BY SCOTT TAYLOR
Last Wednesday the world awoke to the reality of Donald Trump as America’s 45th president. As it was well past midnight when Democrat candidate Hillary Clinton formally conceded the election, Trump’s victory occurred on Nov. 9 or 11-9. Tellingly, international stock exchanges plummeted immediately upon news of the outcome on a scale not seen since the 9-11 terror attacks of 2001.
Without a doubt, Trump is a bombastic buffoon who ran a divisive campaign hinged upon an anti-immigrant, sexist and homophobic platform. That said, the citizens of the United States have cast their votes and, for better or for worse, Trump will be president and commander-in-chief of the world’s last superpower.
How this will affect Canada and the Canadian military in particular is yet to be seen. But during his campaign, Trump made some sensational comments about those NATO members that, in his opinion, are not pulling their weight within the alliance. Given that Trump’s yardstick for member states’ commitment mirrors that of NATO’s proposal — that two per cent of a country’s gross domestic product (GDP) be dedicated to the defence budget — Canada would find itself on the president-elect’s list of shirkers.
To put this into simple perspective, Canada currently spends about $20 billion on defence annually, and this equates to roughly one per cent of our GDP. In order for Canada to remain in a NATO alliance with guaranteed mutual defence assistance from Trump’s U.S.A., we would have to balloon our military budget to a whopping $40 billion.
Even though I firmly believe in a well-equipped and modern Canadian Armed Forces, as a pragmatic Canadian citizen I cannot envision from what existing services the federal government would be able to resource that additional $20 billion expense without having a serious impact on our nation.
So maybe it’s time to call Trump’s bluff. If he can question the necessity of Americans having to bolster NATO, we can question why we still need to belong to the alliance at all.
During the Cold War, Canada was a proud member of what was then a 16-nation alliance with the purpose of preventing communist expansion into Western Europe. On the opposing side of that Iron Curtain was the then-mighty Soviet Union, and those communist Eastern European countries that comprised what was known as the Warsaw Pact.
With the collapse of the Soviet Union in 1991, the great communist experiment in Europe died. As republic after republic seceded from the Moscow regime, all that was left was the rump state now known as the Russian Federation. Into this power vacuum poured the NATO carpetbaggers eager to recruit new members to the alliance. In this they were hugely successful.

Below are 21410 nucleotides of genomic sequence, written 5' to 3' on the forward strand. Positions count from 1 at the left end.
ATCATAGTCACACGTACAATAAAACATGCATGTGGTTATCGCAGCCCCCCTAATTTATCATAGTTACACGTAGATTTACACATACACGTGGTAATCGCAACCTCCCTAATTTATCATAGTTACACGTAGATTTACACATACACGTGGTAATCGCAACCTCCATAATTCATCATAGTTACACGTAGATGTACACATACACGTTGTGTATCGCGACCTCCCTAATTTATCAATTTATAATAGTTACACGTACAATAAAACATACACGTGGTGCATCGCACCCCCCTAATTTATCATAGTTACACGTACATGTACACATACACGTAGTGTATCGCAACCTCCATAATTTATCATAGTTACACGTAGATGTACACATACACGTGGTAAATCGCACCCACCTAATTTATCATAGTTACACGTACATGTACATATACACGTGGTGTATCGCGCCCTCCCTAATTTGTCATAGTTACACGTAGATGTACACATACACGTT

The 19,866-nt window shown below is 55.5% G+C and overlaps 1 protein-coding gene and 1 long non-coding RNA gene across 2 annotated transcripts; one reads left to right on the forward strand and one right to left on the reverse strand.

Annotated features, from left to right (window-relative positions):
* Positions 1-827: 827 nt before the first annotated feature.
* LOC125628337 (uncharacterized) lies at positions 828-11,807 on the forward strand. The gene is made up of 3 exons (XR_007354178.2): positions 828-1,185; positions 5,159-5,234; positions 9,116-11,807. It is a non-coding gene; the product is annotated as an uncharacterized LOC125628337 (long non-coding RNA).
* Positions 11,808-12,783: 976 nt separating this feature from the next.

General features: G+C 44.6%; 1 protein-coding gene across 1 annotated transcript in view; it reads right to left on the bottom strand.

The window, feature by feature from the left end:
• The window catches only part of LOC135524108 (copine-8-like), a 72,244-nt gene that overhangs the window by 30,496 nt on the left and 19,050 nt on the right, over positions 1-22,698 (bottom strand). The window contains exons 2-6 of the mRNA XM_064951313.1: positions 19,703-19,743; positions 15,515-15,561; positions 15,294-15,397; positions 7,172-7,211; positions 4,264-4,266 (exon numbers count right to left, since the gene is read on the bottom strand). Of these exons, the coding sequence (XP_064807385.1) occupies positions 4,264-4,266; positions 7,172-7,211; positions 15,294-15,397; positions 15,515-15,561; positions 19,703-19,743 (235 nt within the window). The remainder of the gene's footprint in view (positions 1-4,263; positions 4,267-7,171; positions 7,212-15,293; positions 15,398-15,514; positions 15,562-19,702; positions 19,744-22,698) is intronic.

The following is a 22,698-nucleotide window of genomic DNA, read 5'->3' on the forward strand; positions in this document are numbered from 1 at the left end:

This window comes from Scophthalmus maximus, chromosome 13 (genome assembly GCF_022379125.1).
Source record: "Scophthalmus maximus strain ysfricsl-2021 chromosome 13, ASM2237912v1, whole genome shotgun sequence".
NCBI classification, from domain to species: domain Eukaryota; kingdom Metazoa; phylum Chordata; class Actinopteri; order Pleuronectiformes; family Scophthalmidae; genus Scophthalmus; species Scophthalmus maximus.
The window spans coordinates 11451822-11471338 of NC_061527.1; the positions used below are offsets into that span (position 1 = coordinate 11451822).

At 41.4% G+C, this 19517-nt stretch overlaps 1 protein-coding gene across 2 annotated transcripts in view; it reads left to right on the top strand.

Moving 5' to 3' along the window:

NATO now totals 28 member states and a further four countries are actively seeking to join the mutual defence club. Of course, the question begs: Who exactly are all these NATO members banding together to protect themselves from? Then there is the question about NATO’s actual track record.
In 1999, eager to celebrate its 50th anniversary as an alliance, NATO jumped into the middle of a civil war in Kosovo. To justify a defensive alliance attacking a neutral European nation, in this case Serbia, NATO leaders professed the intervention to be a humanitarian mission to protect ethnic Albanians from genocide.
After a 78-day bombing campaign forced the Serbs from their autonomous province of Kosovo, it was discovered that no genocide had been perpetrated. In fact, it was the NATO bombing campaign that had triggered the mass exodus of Albanians in the first place.
Then there was NATO’s deployment into Afghanistan in 2002. Canada was happy to support the alliance in what ultimately proved to be an utter failure to forcibly democratize Afghanistan. No one ever explained how that mission fell within NATO’s mandate of saving Western Europe from communists.
Ditto for the 2011 Canada-led NATO mission to topple President Moammar Gadhafi in Libya. NATO may have successfully killed Gadhafi, but in his wake Libya has plunged into total anarchy.
To recap, Kosovo is currently the poorest country in Europe with the highest rate of criminal activity, Afghanistan remains engulfed in a civil war, and Libya is in the hands of Islamic extremists. So before Trump kicks us out of the club, let’s quit NATO before they strike again.